International Scholarly Research Notices

International Scholarly Research Notices / 2013 / Article

Research Article | Open Access

Volume 2013 |Article ID 930207 |

M. Cecilia Giménez, Patricia S. Blanes, Edgar E. Buchhamer, Rosa M. Osicka, Yamila Morisio, Silvia S. Farías, "Assessment of Heavy Metals Concentration in Arsenic Contaminated Groundwater of the Chaco Plain, Argentina", International Scholarly Research Notices, vol. 2013, Article ID 930207, 12 pages, 2013.

Assessment of Heavy Metals Concentration in Arsenic Contaminated Groundwater of the Chaco Plain, Argentina

Academic Editor: J. A. Jönsson
Received16 Jul 2013
Accepted19 Aug 2013
Published17 Sep 2013


The occurrence and distribution of arsenic and 23 other trace elements have been investigated in groundwater from Comandante Fernández Department in the Central region of Chaco Province, Northern Argentine. The arsenic concentrations samples ranged between 0.7 to 1990 µg L−1; 91% ( ) exceeds the 10 µg L−1 World Health Organization (WHO) provisional standard limits for drinking water. Fluorine was detected in 31% of groundwater samples. Furthermore, there was found a significant correlation between As and F ( ), indicating an association in the prevalence of both elements. In addition, about 78%, 31%, 16%, 13%, and 4.5% of groundwater samples had, respectively, B, Fe, Al, Mn, and Sb exceeding Código Alimentario Argentino (CAA) guideline values. In contrast of the previously values descript, the corresponding to Cr, Be, Ni, Pb, Ag, Se, and Zn were found below the quantification limit. The presence of As and trace elements in groundwater represents an important issue because it can cause a public health problem.

1. Introduction

Among known pollutants, trace elements are widely recognized as being potentially toxic to living organisms. Water contamination with heavy metal (HM) are mainly determined by natural (i.e., weathering, erosion of bed rocks, and ore deposits) [1] and anthropogenic (i.e., mining, industries, and agriculture) processes [2].

Soils and water containing high levels of arsenic and other toxic trace elements can easily contaminate plants, animals, and human beings in contact with them, as they either produce toxic effects or accumulate in plants and thereby enter animal and human food chains [3].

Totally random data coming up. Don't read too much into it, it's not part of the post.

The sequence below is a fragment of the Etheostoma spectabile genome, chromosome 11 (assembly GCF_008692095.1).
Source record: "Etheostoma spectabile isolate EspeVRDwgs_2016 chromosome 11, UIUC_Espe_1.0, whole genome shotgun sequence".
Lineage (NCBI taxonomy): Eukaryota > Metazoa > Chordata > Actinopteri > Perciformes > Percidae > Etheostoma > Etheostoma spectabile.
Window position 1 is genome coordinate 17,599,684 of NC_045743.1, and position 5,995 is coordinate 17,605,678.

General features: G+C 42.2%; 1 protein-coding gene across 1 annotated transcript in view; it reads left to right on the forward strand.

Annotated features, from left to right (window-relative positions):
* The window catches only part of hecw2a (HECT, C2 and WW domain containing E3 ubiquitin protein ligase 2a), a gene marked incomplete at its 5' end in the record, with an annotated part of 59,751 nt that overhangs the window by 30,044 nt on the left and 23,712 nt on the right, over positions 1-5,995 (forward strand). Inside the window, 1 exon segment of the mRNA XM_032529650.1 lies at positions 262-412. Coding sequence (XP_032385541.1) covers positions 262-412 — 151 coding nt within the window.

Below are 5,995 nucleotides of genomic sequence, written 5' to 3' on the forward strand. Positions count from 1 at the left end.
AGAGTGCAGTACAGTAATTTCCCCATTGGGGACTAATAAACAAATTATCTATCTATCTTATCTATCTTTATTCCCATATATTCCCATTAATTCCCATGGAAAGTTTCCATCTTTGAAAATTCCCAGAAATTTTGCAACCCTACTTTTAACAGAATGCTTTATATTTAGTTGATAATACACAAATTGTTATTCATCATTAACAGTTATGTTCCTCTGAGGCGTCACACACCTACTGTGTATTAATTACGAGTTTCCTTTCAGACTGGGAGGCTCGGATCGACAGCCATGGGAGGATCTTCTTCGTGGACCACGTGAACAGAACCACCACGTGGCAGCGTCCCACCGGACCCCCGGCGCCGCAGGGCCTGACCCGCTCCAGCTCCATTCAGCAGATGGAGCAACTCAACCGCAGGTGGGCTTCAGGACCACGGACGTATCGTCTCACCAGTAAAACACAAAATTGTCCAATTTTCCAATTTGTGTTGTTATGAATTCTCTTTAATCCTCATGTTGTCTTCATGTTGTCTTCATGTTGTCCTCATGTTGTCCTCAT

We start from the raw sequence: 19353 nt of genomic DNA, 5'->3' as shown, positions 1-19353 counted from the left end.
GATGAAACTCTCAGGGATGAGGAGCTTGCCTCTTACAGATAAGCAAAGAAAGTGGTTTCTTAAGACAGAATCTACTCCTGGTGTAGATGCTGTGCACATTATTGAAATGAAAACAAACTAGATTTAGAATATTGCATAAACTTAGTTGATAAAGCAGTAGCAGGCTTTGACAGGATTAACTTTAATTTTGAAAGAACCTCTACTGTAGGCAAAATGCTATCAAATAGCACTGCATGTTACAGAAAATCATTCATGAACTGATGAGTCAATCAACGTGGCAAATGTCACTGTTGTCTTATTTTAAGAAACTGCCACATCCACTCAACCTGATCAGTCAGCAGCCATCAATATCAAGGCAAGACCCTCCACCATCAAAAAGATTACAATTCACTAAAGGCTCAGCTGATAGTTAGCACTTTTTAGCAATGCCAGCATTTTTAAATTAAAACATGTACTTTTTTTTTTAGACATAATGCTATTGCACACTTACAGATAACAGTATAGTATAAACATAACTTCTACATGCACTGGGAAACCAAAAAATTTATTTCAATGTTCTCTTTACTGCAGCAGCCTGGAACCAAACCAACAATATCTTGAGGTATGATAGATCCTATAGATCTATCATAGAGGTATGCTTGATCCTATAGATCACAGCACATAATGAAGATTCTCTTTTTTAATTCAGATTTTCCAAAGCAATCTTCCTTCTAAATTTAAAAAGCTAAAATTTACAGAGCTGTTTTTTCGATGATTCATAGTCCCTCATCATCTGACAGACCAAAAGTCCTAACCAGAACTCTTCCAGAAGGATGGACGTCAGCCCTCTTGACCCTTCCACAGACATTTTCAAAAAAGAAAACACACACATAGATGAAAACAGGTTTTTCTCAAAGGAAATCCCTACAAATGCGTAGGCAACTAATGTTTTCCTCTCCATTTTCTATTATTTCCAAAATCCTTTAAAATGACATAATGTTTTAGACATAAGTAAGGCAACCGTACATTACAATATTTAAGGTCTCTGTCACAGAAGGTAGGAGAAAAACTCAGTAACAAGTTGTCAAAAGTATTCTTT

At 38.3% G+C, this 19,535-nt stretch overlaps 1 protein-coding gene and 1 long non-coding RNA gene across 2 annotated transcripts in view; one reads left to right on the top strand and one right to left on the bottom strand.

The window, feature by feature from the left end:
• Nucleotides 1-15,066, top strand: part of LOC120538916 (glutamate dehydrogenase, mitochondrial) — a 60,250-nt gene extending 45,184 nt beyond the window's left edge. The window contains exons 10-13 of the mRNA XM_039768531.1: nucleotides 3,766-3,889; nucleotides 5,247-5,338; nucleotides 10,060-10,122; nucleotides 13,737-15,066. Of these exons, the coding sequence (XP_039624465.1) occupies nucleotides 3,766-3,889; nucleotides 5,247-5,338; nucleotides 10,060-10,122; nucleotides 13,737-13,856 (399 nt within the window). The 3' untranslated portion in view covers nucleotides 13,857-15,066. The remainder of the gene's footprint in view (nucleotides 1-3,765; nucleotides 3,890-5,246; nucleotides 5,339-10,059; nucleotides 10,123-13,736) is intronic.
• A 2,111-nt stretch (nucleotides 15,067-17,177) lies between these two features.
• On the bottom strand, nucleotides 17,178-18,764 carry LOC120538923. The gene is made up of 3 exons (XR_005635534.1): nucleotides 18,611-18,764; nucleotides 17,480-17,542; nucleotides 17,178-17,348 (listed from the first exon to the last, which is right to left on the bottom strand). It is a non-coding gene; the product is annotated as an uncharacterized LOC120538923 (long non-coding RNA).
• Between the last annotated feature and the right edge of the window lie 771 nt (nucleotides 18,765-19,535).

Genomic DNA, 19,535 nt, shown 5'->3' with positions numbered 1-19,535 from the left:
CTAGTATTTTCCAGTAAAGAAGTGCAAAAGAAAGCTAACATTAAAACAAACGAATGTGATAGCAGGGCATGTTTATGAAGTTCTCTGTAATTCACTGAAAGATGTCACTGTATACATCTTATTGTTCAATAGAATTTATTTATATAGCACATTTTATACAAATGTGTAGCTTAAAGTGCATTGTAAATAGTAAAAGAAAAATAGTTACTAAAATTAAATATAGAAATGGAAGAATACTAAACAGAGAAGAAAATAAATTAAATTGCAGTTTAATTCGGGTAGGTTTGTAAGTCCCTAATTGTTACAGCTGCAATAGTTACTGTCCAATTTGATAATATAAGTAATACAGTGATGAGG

Certain elements like sodium (Na), potassium (K), calcium (Ca), magnesium (Mg), iron (Fe), manganese (Mn), copper (Cu), cobalt (Co), and zinc (Zn) are essentially required by living organisms in specific concentrations but may produce toxic effects in high concentrations [2]. The main threats to human health from HM are associated with exposure to lead (Pb), mercury (Hg), cadmium (Cd) and arsenic (As), which are extremely prejudicial owing to their toxicity, long persistence, and bioaccumulative nature [4]. Their toxic effects include headache, hypertension, irritability, abdominal pain, nerve damages, liver and kidney problems, sideroblastic anemia, intellectual disabilities, fatal cardiac arrest, and carcinogenesis. These metals have been extensively studied and their effects on human health regularly reviewed by international bodies such as the WHO [5].

Long-term drinking of arsenic contaminated water can cause severe skin diseases including skin cancer; lung, bladder, and kidney cancers, and perhaps other internal tumors; peripheral vascular disease; hypertension; and diabetes [6, 7]. It also seems to have a negative impact on reproductive processes (infant mortality and weight of newborn babies) and cardiovascular diseases [8].

The occurrence of high concentrations of As and trace elements in drinking water has been recognized, over the past two or three decades, as a great public health concern in several parts of the world [6, 9]. The Chaco-Pampean plain is the largest one in Latin America and one of the largest geographic units in the world affected by As-contaminated groundwater [10]. In the Chaco plain (north of the Chaco-Pampean plain), the major source of arsenic in groundwater is chemical weathering of the rocks, and no anthropogenic sources of contamination have been reported [11].

Particularly, it has been identified that there are elevated As concentrations in groundwater and reported in different regions of Argentina such as La Pampa [1], Buenos Aires [9], Chaco [11], Cordoba [12], Santiago del Estero [13], Santa Fe [14], and Tucumán [15] Provinces. Detailed information of the arsenic concentration in the groundwater of the Central-West region of Chaco is available in recent publications; high fluorine (F) and As contents in drinking waters have also been reported [11, 16]. In addition, a positive correlation between As and F has been found ( ).

In the study area, it is necessary to carry out the research on the presence of the trace elements in groundwater which are present in concentrations higher than the WHO reference values assigned for health reasons. These elements were selected taking in view the geology of the study area and possible leaching of As and other trace metals previously reported in other areas in Chaco-Pampean plain [14, 15, 17], like vanadium, strontium, barium, chromium, uranium, molybdenum, manganese, and selenium. The residents who lives in As-contaminated areas and consume groundwater are not only exposed to As concentrations but also to high concentration of multiple metals that can cause adverse health effects.

This paper presents an integrated study on the occurrence and the distribution of arsenic and heavy metals (HM) in groundwater in the area of Comandante Fernández in the Central region of Chaco Province, Northern Argentine. In addition, the relations between arsenic occurrence and these chemical components are discussed from a chemical point of view.